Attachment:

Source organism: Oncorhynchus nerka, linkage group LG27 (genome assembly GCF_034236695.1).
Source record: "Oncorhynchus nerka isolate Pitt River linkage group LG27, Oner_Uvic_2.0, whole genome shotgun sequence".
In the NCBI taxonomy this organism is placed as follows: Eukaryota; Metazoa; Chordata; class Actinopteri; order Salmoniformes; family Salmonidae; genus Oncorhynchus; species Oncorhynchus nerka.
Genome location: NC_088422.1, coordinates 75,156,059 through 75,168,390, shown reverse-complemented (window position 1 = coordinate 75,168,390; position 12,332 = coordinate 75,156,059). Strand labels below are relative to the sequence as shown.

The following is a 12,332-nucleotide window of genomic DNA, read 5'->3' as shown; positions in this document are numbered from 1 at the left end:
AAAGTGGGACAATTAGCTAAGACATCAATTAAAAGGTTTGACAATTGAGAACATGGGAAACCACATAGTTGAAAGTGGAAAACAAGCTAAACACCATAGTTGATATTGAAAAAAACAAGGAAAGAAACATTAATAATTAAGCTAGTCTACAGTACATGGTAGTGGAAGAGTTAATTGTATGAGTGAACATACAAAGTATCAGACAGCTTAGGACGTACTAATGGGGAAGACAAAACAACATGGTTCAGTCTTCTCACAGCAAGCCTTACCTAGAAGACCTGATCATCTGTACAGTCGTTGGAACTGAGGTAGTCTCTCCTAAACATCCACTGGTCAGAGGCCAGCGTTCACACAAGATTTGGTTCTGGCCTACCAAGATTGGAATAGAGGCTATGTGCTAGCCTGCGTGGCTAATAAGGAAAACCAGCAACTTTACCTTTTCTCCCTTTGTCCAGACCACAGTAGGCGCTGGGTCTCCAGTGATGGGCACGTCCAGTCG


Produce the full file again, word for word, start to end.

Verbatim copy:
Source organism: Oncorhynchus nerka, linkage group LG27 (genome assembly GCF_034236695.1).
Source record: "Oncorhynchus nerka isolate Pitt River linkage group LG27, Oner_Uvic_2.0, whole genome shotgun sequence".
In the NCBI taxonomy this organism is placed as follows: Eukaryota; Metazoa; Chordata; class Actinopteri; order Salmoniformes; family Salmonidae; genus Oncorhynchus; species Oncorhynchus nerka.
Genome location: NC_088422.1, coordinates 75,156,059 through 75,168,390, shown reverse-complemented (window position 1 = coordinate 75,168,390; position 12,332 = coordinate 75,156,059). Strand labels below are relative to the sequence as shown.

The following is a 12,332-nucleotide window of genomic DNA, read 5'->3' as shown; positions in this document are numbered from 1 at the left end:
AAAGTGGGACAATTAGCTAAGACATCAATTAAAAGGTTTGACAATTGAGAACATGGGAAACCACATAGTTGAAAGTGGAAAACAAGCTAAACACCATAGTTGATATTGAAAAAAACAAGGAAAGAAACATTAATAATTAAGCTAGTCTACAGTACATGGTAGTGGAAGAGTTAATTGTATGAGTGAACATACAAAGTATCAGACAGCTTAGGACGTACTAATGGGGAAGACAAAACAACATGGTTCAGTCTTCTCACAGCAAGCCTTACCTAGAAGACCTGATCATCTGTACAGTCGTTGGAACTGAGGTAGTCTCTCCTAAACATCCACTGGTCAGAGGCCAGCGTTCACACAAGATTTGGTTCTGGCCTACCAAGATTGGAATAGAGGCTATGTGCTAGCCTGCGTGGCTAATAAGGAAAACCAGCAACTTTACCTTTTCTCCCTTTGTCCAGACCACAGTAGGCGCTGGGTCTCCAGTGATGGGCACGTCCAGTCG